COMMENTARY by Kendal Hemphill
January 25, 2016
January 25, 2016

In the Wind, Dad is Still Alive

I celebrate everyday I’m alive in America as a magnificent gift from God, especially during the dynamo that is my sacred hunting season. But every year on Thursday, December 17, something very special consumes me, as it is my dad’s birthday. Every year no matter what, I climb a Texas tree stand, like I do everyday throughout the fall and winter hunt season, but on my dad’s birthday, this magical hunting day is very, very special.

Warren Henry Nugent was born in Detroit, Michigan on December 17, 1920. Those were wild, wild times in America, and especially in Detroit. America and the world was rejoicing and celebrating the victory of American good over Japanese and Nazi evil, and the industrial revolution was in full swing. America was showing the world what freedom, independence and rugged individualism could do for the ultimate quality of life.

Time with our fathers in the great outdoors is sacred and Ted cherished the years he had with his.

We call it The American Dream.

Michigan was an incredible hunting paradise back in those days, and dad, like pretty much every American during those formative years, enjoyed his hunting.

Pheasant was king and there were no deer in the southern part of the state. Michigan deer hunting in those days was strictly an Up North proposition, and dad looked forward to each November for the ritual camp life in the big timber North Country.

When dad went off to war in the 1940s, bow hunting was a rarity. With center-fire rifle ballistic development, it seemed weird to abandon the extended long-range possibilities to go backward to the incredible challenge and difficulties of bows and arrows.

But when he returned home to Detroit from WWII in 1945, this Michiganiac Fred Bear dude was gaining a lot of attention with his trusty yew wood longbow and Port Orford cedar arrows all fletched up handsome like with those killer, cool high profile natural turkey feathers. And of course there was that uncanny knack of heart slamming, believable mystical flight of the arrow promotion that old Fred had mastered.

It was powerfully contagious.

Returning GIs were desperate for some soul cleansing escape from the horrors of that bloody, nasty war, and without hesitation, dad got himself a beautiful laminated wood/glass longbow and a back-quiver of good looking arrows down at Miller’s Feed Store on Grand River Avenue, and the Spirit fire was lit!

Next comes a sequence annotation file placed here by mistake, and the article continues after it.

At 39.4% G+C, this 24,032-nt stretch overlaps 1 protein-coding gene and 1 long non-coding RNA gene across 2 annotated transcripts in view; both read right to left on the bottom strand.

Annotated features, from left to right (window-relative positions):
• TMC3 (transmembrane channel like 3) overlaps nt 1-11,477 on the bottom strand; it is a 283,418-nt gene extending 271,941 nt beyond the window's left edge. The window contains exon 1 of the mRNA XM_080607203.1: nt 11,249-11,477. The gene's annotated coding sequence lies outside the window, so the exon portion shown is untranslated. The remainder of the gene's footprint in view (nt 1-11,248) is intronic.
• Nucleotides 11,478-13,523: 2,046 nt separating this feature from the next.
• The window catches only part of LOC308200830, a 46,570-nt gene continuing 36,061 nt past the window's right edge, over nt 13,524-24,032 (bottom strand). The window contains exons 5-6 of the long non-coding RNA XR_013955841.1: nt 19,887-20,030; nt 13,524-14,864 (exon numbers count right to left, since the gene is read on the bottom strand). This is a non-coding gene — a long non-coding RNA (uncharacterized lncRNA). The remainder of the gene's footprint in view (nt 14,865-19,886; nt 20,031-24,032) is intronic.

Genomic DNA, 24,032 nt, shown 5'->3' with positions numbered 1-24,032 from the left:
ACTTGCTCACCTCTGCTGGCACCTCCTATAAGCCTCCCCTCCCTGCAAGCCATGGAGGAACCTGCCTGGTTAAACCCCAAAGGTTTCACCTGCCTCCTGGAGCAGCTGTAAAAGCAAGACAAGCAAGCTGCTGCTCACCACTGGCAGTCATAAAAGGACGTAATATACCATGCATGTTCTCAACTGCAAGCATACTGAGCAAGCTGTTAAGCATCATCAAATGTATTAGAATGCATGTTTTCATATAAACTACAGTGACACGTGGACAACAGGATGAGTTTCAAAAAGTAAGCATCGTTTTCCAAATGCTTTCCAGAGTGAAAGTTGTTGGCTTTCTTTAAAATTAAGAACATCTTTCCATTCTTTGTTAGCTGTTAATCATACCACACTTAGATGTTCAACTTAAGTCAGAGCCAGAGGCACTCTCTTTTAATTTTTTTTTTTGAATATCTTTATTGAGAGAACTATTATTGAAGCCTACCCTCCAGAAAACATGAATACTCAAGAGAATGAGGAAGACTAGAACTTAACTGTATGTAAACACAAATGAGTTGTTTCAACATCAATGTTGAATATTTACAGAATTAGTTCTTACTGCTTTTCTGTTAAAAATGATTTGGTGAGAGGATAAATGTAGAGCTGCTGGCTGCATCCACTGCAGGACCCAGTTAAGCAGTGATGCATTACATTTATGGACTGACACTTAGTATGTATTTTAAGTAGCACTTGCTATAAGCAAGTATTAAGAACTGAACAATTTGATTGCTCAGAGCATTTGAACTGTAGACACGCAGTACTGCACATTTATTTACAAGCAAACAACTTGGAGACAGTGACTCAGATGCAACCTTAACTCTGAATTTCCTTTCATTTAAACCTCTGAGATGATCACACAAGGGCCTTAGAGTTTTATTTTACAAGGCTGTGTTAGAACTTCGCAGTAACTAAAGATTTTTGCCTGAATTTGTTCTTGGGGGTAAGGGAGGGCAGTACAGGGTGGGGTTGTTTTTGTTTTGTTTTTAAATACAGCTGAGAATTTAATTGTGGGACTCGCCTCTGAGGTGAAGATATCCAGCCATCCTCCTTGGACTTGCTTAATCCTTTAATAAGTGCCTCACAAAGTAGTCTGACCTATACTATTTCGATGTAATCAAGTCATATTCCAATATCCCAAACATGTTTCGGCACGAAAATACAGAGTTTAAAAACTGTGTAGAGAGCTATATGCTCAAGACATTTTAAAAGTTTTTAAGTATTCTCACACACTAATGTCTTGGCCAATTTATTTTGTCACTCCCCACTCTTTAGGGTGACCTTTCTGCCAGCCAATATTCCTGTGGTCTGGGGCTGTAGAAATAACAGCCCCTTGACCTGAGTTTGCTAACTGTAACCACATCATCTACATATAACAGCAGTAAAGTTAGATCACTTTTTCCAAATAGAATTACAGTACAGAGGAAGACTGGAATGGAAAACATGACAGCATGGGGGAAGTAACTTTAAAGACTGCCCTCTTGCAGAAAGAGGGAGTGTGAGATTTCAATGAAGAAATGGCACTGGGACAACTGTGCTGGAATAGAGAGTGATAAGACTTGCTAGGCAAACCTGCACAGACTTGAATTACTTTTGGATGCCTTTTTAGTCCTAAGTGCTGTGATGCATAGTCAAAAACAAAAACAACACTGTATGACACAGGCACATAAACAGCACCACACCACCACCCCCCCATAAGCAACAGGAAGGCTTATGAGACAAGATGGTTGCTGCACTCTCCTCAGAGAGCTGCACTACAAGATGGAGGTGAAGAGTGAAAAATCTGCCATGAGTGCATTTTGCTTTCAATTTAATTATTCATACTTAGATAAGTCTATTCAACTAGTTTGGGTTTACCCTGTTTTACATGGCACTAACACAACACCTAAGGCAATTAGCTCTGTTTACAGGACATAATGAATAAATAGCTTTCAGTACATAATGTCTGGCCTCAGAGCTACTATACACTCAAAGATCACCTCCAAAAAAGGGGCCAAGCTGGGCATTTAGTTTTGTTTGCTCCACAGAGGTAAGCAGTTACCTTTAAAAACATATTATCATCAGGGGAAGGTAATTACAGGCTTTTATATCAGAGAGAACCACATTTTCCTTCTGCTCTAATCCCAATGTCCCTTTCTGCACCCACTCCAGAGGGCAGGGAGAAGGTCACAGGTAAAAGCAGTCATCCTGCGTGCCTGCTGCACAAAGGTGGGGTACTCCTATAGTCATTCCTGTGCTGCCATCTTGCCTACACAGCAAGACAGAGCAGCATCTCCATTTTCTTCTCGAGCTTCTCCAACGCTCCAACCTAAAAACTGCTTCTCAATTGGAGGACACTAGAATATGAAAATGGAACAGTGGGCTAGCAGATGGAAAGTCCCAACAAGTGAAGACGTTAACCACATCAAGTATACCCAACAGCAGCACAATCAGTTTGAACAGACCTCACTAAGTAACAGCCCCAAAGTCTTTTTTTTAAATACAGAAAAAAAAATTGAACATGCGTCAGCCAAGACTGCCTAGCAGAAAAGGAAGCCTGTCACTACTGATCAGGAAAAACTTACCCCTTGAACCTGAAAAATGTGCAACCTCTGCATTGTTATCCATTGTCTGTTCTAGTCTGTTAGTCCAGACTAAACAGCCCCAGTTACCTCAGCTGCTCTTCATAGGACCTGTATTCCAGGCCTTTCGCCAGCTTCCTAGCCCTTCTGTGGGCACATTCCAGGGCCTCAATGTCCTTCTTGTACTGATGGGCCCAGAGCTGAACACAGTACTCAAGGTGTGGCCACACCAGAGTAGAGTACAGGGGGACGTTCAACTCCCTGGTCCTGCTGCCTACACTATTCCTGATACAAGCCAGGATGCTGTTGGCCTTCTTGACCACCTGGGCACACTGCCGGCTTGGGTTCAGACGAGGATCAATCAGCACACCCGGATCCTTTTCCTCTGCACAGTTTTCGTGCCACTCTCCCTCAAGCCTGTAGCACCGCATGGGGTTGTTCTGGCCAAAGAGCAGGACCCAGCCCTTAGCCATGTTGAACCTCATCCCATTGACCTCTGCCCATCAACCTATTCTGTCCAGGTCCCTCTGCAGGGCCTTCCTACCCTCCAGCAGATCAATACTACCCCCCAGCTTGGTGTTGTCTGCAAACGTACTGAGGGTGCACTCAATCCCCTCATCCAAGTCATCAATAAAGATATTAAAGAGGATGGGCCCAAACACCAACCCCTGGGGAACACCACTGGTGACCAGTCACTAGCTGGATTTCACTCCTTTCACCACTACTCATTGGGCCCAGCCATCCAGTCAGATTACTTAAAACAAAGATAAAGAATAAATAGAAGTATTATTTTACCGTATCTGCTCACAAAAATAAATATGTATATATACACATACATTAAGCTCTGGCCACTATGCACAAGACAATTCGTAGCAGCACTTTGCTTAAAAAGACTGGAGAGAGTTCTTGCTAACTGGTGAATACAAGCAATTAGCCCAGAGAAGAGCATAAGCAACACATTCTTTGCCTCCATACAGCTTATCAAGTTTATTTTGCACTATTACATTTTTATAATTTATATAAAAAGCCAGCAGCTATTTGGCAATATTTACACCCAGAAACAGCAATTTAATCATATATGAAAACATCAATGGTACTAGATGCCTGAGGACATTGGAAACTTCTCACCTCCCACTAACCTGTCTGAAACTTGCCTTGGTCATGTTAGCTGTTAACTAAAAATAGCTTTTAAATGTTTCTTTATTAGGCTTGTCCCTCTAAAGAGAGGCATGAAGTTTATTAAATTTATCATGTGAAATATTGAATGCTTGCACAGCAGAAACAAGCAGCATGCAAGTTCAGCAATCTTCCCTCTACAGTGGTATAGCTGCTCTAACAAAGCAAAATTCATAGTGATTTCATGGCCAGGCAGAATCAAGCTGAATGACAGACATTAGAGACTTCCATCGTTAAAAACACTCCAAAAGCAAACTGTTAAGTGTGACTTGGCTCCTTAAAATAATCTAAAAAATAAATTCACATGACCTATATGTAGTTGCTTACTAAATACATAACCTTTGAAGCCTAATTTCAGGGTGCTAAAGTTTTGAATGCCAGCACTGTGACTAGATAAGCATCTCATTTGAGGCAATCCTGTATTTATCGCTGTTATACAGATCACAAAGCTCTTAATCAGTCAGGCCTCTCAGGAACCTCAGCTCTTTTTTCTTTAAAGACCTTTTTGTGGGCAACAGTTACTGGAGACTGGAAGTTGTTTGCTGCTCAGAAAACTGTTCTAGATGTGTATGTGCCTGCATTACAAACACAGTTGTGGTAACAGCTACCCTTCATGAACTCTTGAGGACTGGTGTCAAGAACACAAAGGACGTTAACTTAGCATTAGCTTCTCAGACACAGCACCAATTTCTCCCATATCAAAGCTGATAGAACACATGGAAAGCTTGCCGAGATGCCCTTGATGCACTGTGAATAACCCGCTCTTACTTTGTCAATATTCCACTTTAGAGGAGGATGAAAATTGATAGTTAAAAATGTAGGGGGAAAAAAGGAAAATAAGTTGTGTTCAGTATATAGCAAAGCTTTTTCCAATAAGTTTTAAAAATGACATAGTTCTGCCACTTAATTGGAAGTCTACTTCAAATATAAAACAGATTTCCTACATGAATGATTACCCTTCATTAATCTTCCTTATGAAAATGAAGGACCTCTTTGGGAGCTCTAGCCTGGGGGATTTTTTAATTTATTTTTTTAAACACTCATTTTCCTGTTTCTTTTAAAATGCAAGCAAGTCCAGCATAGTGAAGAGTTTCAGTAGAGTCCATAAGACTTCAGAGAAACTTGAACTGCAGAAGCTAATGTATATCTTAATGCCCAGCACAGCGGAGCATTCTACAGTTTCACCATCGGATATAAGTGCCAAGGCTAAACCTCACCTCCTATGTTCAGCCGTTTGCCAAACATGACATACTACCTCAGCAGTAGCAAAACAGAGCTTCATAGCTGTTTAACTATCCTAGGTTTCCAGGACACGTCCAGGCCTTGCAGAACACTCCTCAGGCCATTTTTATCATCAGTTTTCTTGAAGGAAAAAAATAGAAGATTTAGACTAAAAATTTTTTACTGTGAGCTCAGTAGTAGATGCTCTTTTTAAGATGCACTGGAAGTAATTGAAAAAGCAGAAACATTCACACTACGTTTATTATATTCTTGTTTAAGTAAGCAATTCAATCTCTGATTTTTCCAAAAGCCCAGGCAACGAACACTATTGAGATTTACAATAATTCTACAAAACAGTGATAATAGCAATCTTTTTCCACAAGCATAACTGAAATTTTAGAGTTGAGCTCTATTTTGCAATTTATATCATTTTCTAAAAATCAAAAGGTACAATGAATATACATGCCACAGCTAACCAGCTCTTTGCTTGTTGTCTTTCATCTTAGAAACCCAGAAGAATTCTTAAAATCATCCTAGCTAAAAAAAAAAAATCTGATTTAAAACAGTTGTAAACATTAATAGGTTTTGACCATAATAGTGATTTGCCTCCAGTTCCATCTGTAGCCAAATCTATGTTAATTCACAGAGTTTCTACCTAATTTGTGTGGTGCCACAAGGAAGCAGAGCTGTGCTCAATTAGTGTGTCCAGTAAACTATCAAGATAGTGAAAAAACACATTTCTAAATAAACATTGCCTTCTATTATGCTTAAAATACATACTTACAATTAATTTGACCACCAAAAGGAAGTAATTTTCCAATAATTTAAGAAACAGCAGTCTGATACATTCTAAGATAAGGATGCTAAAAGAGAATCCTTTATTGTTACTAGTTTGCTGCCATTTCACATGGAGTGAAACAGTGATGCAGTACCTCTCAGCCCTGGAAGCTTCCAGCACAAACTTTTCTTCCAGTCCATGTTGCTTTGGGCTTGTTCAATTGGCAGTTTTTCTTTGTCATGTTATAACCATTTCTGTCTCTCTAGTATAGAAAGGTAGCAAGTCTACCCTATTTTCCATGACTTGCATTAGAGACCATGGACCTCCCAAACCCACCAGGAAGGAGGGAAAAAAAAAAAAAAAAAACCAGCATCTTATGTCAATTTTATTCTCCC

By the time I came a rompin’ and a stompin’ and a rockin’ and a rollin’ into the world in 1948, the bow hunting bug was all ablaze in pockets across America. With Fred in Michigan, Roy Case in Wisconsin, Howard Hill out in California and Ben Pearson down in Arkansas, the bow hunting bug had us surrounded, and those of us inclined to get down and dirty, up close and personal with the beasts, we simply couldn’t help ourselves.

The mystical flight of the arrow called our name, and it called it hauntingly.

After a few years of whackin’ and stackin’ stuffed critters in the living-room wilderness with my suction-cup arrows from my little glass kid’s bow, I graduated around my 4th year on earth to my very own Osage orange longbow ad real arrows, and as they say, the rest is history!

Squirrels, coons, possums, skunks, river rats, chipmunks, sparrows, doves, pigeons, blue jays and blackbirds were in big trouble! Young Ted sneaked and stalked and hunted hard every waking day!

Lord have mercy!

Dad taught me the aim small miss small stealth discipline of bow hunting and performed his parenting duties hardcore. I thank him every day for it.

Dad passed away in 1993, and my memory bank bursts with phenomenal memories and visions of our annual jaunts into the deer woods of Michigan and beyond.

Nobody gets out alive, and with my craving obsession for hunting, I make it a point to take the best damn care of myself possible. I wish dad would have taken better care of himself so that we could have made more wonderful hunting memories together.

Alas, he chose his path and I chose mine. Now I get to hunt with my sons as often as possible, and I must admit I get a little pushy prodding them to make time for more.

The lyrics to my Fred Bear song include the stanza; “The spirit of the woods is like an old good friend. Makes me feel warm and good inside. I know his name and it’s good to see him again, because in the wind, he’s still alive!”

In the wind, he’s still alive. I love you dad. Thank you.

See you on the big hunt before too long.


Aguila Cup, Texas Armament




Email Ted Nugent at [email protected]


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